We considered different possible mounts to use for the test optic, and decided to move it to a mount where there is less contact. The test optic was also moved closer to the HWS to achieve appropriate beamsize on the optic coming from the mode-matching telescope.
The f=200 lens is now approximately 2/3 of the distane from the test optic to the HWS, resulting in an appropriately sized beam at the HWS.
Current was also turned down to achieve 0 saturated pixels.
Attached the grid array of the HWS.
Applied voltage (5V, 7V, 9.9V, 14V) to the heater pad and took measurements of T and spherical power (aka defocus).
The adhesive of the temperature sensor isn't very sticky. The first time I did it it peeled off. (Second time partially peeled off). We want to put it on the side of Al if possible.
Bonded a mirror (thickness ~6 mm) to aluminum disk (thickness ~5 mm) and it's still curing.
To the best of my ability, calculated the magnification of the plane of the test optic relative to the HWS (2.3) and input this value.
Increased the temperature slightly and saved data points of defocus to txt files when temperature leveled out. This was a slow process, as it takes a while for things to level out. I only got up to about 28.5C, and will need to continue this process.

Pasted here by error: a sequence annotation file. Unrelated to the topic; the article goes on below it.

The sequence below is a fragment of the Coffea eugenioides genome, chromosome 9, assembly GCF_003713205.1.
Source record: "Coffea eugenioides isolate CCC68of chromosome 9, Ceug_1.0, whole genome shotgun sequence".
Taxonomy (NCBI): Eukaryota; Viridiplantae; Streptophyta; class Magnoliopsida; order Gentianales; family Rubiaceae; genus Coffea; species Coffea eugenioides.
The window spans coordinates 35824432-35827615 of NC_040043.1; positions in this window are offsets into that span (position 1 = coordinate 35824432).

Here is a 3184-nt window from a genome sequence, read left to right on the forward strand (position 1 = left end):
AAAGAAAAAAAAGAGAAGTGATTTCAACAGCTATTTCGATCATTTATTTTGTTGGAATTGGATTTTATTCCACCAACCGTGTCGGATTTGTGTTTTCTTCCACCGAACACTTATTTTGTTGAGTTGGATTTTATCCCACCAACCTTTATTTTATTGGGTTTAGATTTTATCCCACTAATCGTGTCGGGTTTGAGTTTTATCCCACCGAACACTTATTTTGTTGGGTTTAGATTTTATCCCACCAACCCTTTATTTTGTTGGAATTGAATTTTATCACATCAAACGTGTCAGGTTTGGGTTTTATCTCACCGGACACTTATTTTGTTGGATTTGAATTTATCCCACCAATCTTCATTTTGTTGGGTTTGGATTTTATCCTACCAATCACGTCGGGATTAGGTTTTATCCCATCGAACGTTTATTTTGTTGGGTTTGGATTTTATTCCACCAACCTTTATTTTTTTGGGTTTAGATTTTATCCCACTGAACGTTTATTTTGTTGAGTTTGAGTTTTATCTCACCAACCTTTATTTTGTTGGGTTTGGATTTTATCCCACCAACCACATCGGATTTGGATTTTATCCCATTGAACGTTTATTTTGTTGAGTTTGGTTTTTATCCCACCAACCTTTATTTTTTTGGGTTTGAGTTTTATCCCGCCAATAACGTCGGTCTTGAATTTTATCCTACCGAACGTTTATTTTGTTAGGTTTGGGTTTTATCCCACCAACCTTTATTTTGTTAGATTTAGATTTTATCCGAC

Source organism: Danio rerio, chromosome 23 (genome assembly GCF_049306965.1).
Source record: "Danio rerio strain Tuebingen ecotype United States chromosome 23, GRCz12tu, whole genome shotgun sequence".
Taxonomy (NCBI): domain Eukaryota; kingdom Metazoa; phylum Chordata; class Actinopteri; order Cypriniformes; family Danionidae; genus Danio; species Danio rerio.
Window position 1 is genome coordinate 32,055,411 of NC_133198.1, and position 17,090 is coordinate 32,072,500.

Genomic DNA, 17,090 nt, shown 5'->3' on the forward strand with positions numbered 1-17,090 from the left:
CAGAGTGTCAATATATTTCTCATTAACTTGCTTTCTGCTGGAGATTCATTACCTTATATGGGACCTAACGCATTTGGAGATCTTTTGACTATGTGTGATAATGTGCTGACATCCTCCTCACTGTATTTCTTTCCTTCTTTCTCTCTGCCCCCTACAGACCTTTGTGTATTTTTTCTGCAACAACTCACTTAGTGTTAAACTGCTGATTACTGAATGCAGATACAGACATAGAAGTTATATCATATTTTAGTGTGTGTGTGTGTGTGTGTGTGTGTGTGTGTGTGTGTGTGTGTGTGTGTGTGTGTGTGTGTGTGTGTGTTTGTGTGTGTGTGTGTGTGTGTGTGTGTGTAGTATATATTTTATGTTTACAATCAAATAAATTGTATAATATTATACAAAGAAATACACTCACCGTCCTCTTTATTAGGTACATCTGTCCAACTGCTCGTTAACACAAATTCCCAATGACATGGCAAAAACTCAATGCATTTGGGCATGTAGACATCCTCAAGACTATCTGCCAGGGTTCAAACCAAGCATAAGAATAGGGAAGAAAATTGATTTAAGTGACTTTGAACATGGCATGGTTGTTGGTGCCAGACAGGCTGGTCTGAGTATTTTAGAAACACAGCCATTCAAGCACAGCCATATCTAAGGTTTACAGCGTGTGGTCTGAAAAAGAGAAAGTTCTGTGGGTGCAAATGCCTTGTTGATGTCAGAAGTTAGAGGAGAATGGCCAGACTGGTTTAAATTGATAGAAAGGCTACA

I also plotted the best-fit defocus for each temperature from COMSOL (Temperature vs. Defocus), and looking at values from HWS it seems that we're off by a normalization factor of approx. 4.
Caltech Facilities has determined that the walls in the SE corner of the TCS Lab in West Bridge were water damaged during last weekend’s rain. They are going to remove the plaster from the walls and dehumidify the area for a week or so. All tables in the room are going to be covered with plastic for this process. In the short term I’ve shutdown all the equipment in the lab (including FB4). The 2-micron cavity-testing fabrication has been moved next door to the QIL.
I drew up one way we could set up the three available bake ovens in the TCS lab on the single oil pump.
If this looks feasible to others, we can move the ovens into the TCS lab. Duo and I will be occupied at KNI during Tuesday and Monday morning, so the usual lab cleanup time may not be the best. Perhaps Monday afternooon we can at least get the ovens out of the hallway and get one of them set up for baking.
My preference is to have tubes back towards the wall where possible. We might be able to drill a large diameter hole in the table top to accommodate them.
We have to get confirmation that the exhaust can be extracted - otherwise this whole thing is moot.